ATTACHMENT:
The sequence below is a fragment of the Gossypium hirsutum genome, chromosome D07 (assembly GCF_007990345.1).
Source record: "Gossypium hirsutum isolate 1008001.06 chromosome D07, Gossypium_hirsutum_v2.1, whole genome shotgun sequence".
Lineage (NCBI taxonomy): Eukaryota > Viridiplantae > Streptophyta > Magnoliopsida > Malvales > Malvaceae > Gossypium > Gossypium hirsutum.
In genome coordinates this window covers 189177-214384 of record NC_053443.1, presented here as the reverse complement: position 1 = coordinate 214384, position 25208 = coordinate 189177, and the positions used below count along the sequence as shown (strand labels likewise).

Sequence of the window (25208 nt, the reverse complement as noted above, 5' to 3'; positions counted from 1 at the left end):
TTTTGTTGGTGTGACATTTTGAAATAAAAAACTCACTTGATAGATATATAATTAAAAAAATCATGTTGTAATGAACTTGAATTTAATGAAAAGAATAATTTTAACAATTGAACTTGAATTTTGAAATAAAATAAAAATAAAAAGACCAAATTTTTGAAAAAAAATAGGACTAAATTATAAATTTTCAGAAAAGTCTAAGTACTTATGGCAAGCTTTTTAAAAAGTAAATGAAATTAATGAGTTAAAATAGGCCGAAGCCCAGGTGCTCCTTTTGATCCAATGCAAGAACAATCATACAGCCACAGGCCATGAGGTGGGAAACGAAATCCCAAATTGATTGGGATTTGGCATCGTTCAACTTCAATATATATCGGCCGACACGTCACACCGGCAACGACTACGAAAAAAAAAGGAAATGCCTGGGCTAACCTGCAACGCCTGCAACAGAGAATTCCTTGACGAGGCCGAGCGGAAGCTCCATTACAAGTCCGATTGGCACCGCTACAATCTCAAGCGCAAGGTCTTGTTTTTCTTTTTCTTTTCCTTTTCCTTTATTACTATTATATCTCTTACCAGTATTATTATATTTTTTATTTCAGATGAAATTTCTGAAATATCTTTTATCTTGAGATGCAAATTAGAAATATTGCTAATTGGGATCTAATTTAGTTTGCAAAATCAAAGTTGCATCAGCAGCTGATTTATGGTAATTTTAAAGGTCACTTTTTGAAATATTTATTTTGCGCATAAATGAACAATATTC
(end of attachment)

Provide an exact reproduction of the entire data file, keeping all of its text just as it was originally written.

The sequence below is a fragment of the Gossypium hirsutum genome, chromosome D07 (assembly GCF_007990345.1).
Source record: "Gossypium hirsutum isolate 1008001.06 chromosome D07, Gossypium_hirsutum_v2.1, whole genome shotgun sequence".
Lineage (NCBI taxonomy): Eukaryota > Viridiplantae > Streptophyta > Magnoliopsida > Malvales > Malvaceae > Gossypium > Gossypium hirsutum.
In genome coordinates this window covers 189177-214384 of record NC_053443.1, presented here as the reverse complement: position 1 = coordinate 214384, position 25208 = coordinate 189177, and the positions used below count along the sequence as shown (strand labels likewise).

Sequence of the window (25208 nt, the reverse complement as noted above, 5' to 3'; positions counted from 1 at the left end):
TTTTGTTGGTGTGACATTTTGAAATAAAAAACTCACTTGATAGATATATAATTAAAAAAATCATGTTGTAATGAACTTGAATTTAATGAAAAGAATAATTTTAACAATTGAACTTGAATTTTGAAATAAAATAAAAATAAAAAGACCAAATTTTTGAAAAAAAATAGGACTAAATTATAAATTTTCAGAAAAGTCTAAGTACTTATGGCAAGCTTTTTAAAAAGTAAATGAAATTAATGAGTTAAAATAGGCCGAAGCCCAGGTGCTCCTTTTGATCCAATGCAAGAACAATCATACAGCCACAGGCCATGAGGTGGGAAACGAAATCCCAAATTGATTGGGATTTGGCATCGTTCAACTTCAATATATATCGGCCGACACGTCACACCGGCAACGACTACGAAAAAAAAAGGAAATGCCTGGGCTAACCTGCAACGCCTGCAACAGAGAATTCCTTGACGAGGCCGAGCGGAAGCTCCATTACAAGTCCGATTGGCACCGCTACAATCTCAAGCGCAAGGTCTTGTTTTTCTTTTTCTTTTCCTTTTCCTTTATTACTATTATATCTCTTACCAGTATTATTATATTTTTTATTTCAGATGAAATTTCTGAAATATCTTTTATCTTGAGATGCAAATTAGAAATATTGCTAATTGGGATCTAATTTAGTTTGCAAAATCAAAGTTGCATCAGCAGCTGATTTATGGTAATTTTAAAGGTCACTTTTTGAAATATTTATTTTGCGCATAAATGAACAATATTC